'Sir'vivor ready to run for cause in Hays
By ELIZABETH GOLDEN
Mark Goldstein is a "sirvivor." Goldstein, 81 from Randolph, N.J., is coming to Hays to run in his 229th Susan G. Komen Race for the Cure on May 10.
As one of the 1 percent of men who have been affected by breast cancer, Goldstein has made it his mission to support the cause by running all first-time races. Since he was unable to run last year at the first Race for the Cure in Hays, he chose to show his support this year.
"I was shocked," Goldstein said when he first was diagnosed. "I'm a man, but I should get what was typically considered a woman's disease. I couldn't imagine what was going on."
More than 200,000 women are diagnosed each year, while less than 3,000 men are diagnosed, according to the American Cancer Society.
He first was diagnosed in 1988 and ran his first race in 1992 after receiving a modified radical mastectomy on his left breast. Goldstein had alternating chemotherapy and radiation for 27 weeks.
Before running his first race, Goldstein was watching TV with his wife and saw a commercial for the Komen Race for the Cure in New York City, but the race only allowed women to run.
That didn't stop him. He filled out the registration forms using only his initials and showed up.
"The race organizers said, 'You can't run. You're a man,' " Goldstein said. "I said, 'I've had a modified radical mastectomy, chemo, radiation and developed emphysema. Except for the genitalia, I fully qualify.' So off we went running. They tried to stop us, but we just kept running."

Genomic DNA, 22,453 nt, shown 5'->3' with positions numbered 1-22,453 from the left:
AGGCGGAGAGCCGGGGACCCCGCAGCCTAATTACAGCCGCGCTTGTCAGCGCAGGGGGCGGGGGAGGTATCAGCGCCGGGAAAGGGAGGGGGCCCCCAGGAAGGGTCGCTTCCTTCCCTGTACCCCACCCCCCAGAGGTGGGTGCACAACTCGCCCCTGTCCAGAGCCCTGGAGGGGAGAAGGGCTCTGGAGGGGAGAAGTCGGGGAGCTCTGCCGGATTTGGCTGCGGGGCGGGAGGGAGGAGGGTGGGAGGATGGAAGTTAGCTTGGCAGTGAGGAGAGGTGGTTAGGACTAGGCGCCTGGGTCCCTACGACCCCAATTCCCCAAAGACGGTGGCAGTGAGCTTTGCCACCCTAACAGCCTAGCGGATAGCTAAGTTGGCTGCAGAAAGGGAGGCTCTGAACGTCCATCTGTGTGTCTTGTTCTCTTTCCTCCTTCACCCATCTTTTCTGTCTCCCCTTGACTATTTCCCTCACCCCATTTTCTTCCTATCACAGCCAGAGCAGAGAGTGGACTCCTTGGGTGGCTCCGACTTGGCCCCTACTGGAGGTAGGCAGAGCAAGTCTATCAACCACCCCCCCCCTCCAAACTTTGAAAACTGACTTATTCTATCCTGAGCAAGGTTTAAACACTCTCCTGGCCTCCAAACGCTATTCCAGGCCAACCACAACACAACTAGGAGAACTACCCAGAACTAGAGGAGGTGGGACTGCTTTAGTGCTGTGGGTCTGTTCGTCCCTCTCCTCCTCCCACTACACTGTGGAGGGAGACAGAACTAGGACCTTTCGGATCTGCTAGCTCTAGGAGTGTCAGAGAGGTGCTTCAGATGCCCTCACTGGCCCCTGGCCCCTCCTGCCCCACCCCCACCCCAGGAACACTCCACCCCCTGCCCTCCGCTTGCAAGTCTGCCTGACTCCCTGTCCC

That began his career as a runner, Goldstein said.
"I was motivated by lack of awareness and the community at-large," he said.
In 1995, he received a sponsorship from New Balance.
"That gave me the encouragement to start running," Goldstein said. "I didn't see myself as the 'Forest Gump of Breast Cancer,' but it turned out that way."
Through running every Komen race in the U.S. and five international races, Goldstein was able to spread his message.
"Men should not die from breast cancer because of ignorance," he said. "That's the driving force that propels me."
Goldstein makes himself visible at every race by wearing a shirt stating his message and a traditional pink survivor hat.
"I am both visible and verbal," he said. "I'm not only a survivor, but a conqueror. You survive the disease, but you must also conquer the emotions."
The race begins at 7:15 a.m. May 10 at Hays Municipal Park. Children and adult events will take place. A special buffet-style survivors breakfast will be from 8:30 to 9:45 a.m. Survivors can come and go as they please.
For more information or to register, visit komenmidks.org.